Saturday, April 17, 2010


The whole night we talked about nothing else but Baguio. Our newfound friend was Baguio-born and -raised, and in the last three decades since he left the city, he has only visited Baguio thrice.

I myself have been living here for 15 years, but as a child has been a regular visitor to this haven nestled up in the mountains of the Cordilleras. Talking about Baguio, sitting at the table by the sidewalk in Rumours on Session Road, as expected the conversation turned into a nostalgia trip for from where were sitting, we could get a vivid moving picture of what the city has become - a hundred and one years since Dean C. Worcester and Luke E. Wright informed the US Philippine Commission that yes, this rancherria was indeed the perfect site for a hill station.

We asked him, why do you keep coming back? He said, despite all the negativities being said about Baguio, there is still something about Baguio that makes one keep coming back. Or something like that.

He asked, after hearing about our adventures and misadventures, successes and disappointments in the past 15 years, why are you still here? I ended saying the same thing. And I add, my relationship with this city has become some kind of a marriage – for better or for worse. Perhaps, even ‘til death do us part.

Not so long ago, Baguio had fewer people, but we had more friends. One thing a lot of Baguio folks miss is walking down Session Road and surely bumping into someone you knew, for these days one can spend a whole day there surrounded only by strangers – strangers whom you see carelessly throwing a plastic cup, or a cigarette butt, or spitting just about anywhere. What do they care? They have no history with the city, and they have no idea about the history of this city.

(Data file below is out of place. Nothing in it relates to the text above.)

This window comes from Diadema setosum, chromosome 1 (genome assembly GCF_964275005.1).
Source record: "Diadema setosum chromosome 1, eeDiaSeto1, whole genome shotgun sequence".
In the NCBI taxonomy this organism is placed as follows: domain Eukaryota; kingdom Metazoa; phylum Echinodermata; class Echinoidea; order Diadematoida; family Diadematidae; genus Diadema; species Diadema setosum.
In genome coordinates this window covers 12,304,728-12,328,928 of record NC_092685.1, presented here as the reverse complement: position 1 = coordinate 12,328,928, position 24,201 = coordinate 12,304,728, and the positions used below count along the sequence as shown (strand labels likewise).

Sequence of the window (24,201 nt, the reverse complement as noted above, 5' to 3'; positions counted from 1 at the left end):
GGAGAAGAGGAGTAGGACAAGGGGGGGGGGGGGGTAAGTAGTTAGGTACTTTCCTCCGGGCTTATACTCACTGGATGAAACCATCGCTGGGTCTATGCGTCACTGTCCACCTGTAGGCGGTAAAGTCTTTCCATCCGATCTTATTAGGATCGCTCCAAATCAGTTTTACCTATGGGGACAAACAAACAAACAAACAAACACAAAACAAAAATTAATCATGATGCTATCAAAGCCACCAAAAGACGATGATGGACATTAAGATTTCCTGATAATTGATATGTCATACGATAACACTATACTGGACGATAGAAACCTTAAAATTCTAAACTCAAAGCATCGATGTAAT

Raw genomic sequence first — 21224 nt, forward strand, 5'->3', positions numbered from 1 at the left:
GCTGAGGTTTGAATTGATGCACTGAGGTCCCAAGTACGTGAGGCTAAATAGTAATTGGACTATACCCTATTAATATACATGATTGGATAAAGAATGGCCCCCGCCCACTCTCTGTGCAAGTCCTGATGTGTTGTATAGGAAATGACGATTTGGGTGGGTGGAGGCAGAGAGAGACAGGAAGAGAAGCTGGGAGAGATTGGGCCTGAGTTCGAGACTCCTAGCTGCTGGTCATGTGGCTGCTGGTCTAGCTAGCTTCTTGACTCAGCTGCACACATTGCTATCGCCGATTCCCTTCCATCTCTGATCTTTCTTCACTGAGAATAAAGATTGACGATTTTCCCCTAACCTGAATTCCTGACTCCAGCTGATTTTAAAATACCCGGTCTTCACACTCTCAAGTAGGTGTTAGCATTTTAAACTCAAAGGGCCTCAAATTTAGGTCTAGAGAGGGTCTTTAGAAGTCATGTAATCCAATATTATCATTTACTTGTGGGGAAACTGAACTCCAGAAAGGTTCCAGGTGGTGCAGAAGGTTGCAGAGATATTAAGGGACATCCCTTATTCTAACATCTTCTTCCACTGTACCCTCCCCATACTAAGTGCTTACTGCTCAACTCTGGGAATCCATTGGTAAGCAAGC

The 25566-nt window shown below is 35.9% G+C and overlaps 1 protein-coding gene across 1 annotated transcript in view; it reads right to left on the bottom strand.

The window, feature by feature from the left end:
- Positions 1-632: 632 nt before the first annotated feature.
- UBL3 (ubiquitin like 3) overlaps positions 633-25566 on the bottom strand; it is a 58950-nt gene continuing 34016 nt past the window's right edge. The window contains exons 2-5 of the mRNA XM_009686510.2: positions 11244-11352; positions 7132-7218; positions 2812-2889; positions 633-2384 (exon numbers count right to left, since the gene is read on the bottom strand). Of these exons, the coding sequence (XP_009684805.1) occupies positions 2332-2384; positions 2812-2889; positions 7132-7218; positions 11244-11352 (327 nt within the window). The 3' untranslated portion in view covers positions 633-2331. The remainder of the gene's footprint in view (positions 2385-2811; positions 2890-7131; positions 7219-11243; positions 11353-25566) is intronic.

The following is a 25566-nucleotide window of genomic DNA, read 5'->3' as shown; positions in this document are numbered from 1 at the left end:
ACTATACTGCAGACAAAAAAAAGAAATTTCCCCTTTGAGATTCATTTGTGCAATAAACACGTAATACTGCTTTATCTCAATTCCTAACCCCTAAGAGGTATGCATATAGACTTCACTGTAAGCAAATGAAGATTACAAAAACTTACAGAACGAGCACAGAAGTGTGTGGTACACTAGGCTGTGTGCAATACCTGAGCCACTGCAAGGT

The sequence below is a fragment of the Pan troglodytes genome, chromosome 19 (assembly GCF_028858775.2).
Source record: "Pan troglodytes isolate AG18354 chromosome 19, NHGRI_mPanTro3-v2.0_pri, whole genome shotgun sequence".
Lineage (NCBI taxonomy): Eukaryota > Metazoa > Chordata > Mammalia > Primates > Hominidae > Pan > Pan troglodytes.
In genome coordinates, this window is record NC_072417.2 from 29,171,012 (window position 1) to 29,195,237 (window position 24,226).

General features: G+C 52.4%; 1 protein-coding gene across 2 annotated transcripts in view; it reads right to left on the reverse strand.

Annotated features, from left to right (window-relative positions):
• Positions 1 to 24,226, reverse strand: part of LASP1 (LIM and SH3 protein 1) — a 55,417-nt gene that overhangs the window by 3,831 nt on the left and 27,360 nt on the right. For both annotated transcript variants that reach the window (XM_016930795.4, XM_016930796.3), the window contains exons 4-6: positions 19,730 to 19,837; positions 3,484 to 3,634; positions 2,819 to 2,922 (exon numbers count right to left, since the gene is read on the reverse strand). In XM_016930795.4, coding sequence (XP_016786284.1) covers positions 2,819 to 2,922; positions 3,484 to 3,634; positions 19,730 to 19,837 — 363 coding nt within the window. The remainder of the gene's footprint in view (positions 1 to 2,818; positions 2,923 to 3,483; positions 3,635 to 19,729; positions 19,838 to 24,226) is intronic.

That’s probably why we also can’t blame the seemingly prevailing xenophobia among the Baguio citizenry – a true Baguioite would do no harm to this beautiful city. There’s this thing that has been going around on the internet that lists the reasons that make one a true “taga-Baguio.”

Well, you’re “taga-Baguio” because you know that the people in Baguio are courteous, and that’s why you won’t drive around town like a maniac; that’s why you would stop at a pedestrian lane; that’s why you would let a car coming uphill pass. You know that this city was once the cleanest and greenest city in the country, that’s why you won’t dirty it, you won’t desecrate its beautiful surroundings, that’s why you won’t build anything that would scar the land, that’s why you won’t indiscriminately cut down trees. You know that Baguio was founded in this place particularly exactly because of its natural beauty, and so you know that if you are here you have to live your life in harmony with that natural beauty. You know that Baguio was a health resort, and that’s why you’ll do anything to keep its natural environment healthy; you will make sure that you won’t add to the already worsening air, water, land, noise and yes, moral, pollution.
And because you’re “taga-Baguio,” through thick and thin, through good and bad weather, through world wars and earthquakes and devastating storms… amidst criticisms and so-called “uglifications”… you’ll stand by Baguio, you won’t go out there to slander her, you’ll do something to make things better.

And that’s probably why that after 30 years, our newfound friend plans to return to the city of his birth. And that’s why we’re still here.

And Baguio will surely hurdle all these obstacles today – because its people won’t have it any other way.

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